Mitogenomic data indicate admixture components of Central-Inner Asian and Srubnaya origin in the conquering Hungarians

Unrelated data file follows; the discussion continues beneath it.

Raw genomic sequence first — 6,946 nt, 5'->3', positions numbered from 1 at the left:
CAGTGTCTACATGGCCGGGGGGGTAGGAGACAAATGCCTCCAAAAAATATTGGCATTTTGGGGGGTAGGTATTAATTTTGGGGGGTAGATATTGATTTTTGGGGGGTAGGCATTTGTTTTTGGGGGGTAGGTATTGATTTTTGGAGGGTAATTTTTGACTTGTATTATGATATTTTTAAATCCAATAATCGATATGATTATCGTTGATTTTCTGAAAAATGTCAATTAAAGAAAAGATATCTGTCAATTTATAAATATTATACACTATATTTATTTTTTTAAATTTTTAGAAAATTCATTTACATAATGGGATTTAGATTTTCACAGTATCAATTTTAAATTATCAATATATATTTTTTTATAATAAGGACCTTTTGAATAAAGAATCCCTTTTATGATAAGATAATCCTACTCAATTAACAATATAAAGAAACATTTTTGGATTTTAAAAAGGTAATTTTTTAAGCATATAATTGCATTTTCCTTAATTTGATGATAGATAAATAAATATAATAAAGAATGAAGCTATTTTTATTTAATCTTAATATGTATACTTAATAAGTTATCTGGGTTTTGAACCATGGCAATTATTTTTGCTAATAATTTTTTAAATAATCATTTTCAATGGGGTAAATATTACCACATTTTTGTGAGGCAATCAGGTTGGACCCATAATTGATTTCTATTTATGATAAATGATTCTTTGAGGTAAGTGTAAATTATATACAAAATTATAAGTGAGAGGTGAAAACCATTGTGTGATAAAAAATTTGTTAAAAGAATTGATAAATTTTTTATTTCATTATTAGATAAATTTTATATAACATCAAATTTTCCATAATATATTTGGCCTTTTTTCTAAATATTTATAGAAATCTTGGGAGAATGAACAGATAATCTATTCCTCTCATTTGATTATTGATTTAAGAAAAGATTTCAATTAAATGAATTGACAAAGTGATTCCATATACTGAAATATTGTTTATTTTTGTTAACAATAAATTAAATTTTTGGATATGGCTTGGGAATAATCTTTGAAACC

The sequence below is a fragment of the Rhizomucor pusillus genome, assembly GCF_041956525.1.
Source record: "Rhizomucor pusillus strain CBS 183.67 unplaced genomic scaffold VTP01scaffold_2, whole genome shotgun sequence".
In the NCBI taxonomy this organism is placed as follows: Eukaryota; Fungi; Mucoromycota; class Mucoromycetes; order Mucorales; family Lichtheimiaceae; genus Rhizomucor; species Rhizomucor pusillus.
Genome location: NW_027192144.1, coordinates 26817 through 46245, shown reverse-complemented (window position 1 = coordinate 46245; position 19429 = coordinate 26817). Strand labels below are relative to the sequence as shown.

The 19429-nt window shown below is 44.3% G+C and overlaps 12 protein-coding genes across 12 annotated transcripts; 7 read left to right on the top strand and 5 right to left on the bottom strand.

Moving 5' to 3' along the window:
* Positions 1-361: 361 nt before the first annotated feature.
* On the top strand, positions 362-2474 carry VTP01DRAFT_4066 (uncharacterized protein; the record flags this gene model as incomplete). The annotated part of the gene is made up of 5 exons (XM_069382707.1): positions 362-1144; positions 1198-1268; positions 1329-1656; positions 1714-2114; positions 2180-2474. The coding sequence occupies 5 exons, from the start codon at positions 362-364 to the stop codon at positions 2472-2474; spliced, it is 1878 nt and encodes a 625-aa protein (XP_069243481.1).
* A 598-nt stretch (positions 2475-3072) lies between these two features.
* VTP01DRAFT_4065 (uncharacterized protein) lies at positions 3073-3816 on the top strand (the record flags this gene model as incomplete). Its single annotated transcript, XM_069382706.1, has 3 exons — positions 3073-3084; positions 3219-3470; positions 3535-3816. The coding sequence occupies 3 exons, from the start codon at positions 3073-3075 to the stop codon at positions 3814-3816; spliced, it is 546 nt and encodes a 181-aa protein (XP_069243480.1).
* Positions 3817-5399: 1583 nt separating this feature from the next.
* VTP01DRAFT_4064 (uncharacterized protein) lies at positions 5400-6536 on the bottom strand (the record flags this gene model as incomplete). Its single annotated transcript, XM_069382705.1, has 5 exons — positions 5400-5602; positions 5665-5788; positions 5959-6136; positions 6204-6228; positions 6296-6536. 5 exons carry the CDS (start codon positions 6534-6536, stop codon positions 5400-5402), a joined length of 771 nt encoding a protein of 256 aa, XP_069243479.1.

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It has been widely accepted that the Finno-Ugric Hungarian language, originated from proto Uralic people, was brought into the Carpathian Basin by the conquering Hungarians. From the middle of the 19th century this view prevailed against the deep-rooted Hungarian Hun tradition, maintained in folk memory as well as in Hungarian and foreign written medieval sources, which claimed that Hungarians were kinsfolk of the Huns. In order to shed light on the genetic origin of the Conquerors we sequenced 102 mitogenomes from early Conqueror cemeteries and compared them to sequences of all available databases. We applied novel population genetic algorithms, named Shared Haplogroup Distance and MITOMIX, to reveal past admixture of maternal lineages. Our results show that the Conquerors assembled from various nomadic groups of the Eurasian steppe. Population genetic results indicate that they had closest connection to the Onogur-Bulgar ancestors of Volga Tatars. Phylogenetic results reveal that more than one third of the Conqueror maternal lineages were derived from Central-Inner Asia and their most probable ultimate sources were the Asian Scythians and Asian Huns, giving support to the Hungarian Hun tradition. The rest of the lineages most likely originated from the Bronze Age Potapovka-Poltavka-Srubnaya cultures of the Pontic-Caspian steppe. Available data imply that the Conquerors did not have a major contribution to the gene pool of the Carpathian Basin.